Gary Robert Weber
Influence of structure on the mechanical properties of materials. Stress-strain tensors and response of materials to multiaxial loads. Effect of symmetry on elastic properties; spring dashpot analogs for viscoelasticity; strengthening mechanisms and continuum plasticity; failure probability and toughening mechanisms; creep, fatigue, and stress corrosion cracking. Prerequisite: AA 210; CEE 220; MSE 362. Offered: Sp.
This course builds on the foundations developed in MSE 362 Mechanical Behavior of Materials I. It will explore fundamental material principles that give rise to mechanical properties including those associated with metals (steel, aluminum and titanium alloys) and polymers (thermoplastics and epoxies but not composite materials). Concepts developed during lecture will be further explored in laboratory sessions.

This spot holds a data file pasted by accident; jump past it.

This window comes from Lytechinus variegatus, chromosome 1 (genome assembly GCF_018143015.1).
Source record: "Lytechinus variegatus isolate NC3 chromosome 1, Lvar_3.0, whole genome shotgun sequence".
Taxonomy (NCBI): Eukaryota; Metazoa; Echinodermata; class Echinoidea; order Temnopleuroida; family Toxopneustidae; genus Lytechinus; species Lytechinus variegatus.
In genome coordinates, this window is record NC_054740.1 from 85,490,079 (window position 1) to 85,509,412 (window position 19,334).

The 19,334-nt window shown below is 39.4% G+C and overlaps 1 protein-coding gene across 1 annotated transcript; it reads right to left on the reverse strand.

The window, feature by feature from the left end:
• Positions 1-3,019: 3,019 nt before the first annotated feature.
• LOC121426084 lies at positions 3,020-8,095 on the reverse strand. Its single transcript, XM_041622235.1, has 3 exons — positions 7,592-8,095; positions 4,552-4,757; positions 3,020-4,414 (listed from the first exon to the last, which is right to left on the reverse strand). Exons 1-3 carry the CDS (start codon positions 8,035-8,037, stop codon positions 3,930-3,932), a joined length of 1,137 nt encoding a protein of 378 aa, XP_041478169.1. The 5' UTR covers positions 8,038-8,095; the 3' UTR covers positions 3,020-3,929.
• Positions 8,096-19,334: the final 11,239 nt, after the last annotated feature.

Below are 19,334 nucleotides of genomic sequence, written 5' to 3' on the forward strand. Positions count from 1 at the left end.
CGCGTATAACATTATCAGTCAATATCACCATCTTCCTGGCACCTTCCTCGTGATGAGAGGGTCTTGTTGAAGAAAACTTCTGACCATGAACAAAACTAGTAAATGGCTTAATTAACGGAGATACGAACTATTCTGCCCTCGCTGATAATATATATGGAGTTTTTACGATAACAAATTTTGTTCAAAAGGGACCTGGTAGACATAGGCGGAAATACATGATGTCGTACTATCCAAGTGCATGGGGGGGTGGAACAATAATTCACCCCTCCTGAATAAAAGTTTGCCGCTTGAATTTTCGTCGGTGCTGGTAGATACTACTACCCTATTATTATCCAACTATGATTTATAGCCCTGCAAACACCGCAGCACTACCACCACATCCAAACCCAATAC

Student learning goals
By the end of the course, students should demonstrate an understanding of fundamental material principles, their application and methods to quantify them. These principles include: • Stress-strain and yield surfaces • Brittle failure, plasticity and viscoelasticity • Strengthening mechanisms • Toughening mechanisms • Fatigue • Creep • Stress corrosion and other forms of environmental degradation
General method of instruction
Instruction will be provided primarily through course lectures. Lecture information will be conveyed by writing on overheads or classroom boards and supplemented with view foils or electronic media. Specific principles will be enhanced during laboratory sessions.
Review the main concepts developed in MSE 362
Class assignments and grading
Homework sets will be provided to reinforce concepts developed during lecture that are not addressed in laboratory sessions.
Lecture course grading will be based on participation, homework and two midterm exams. Laboratory session grading will be based on participation and lab reports.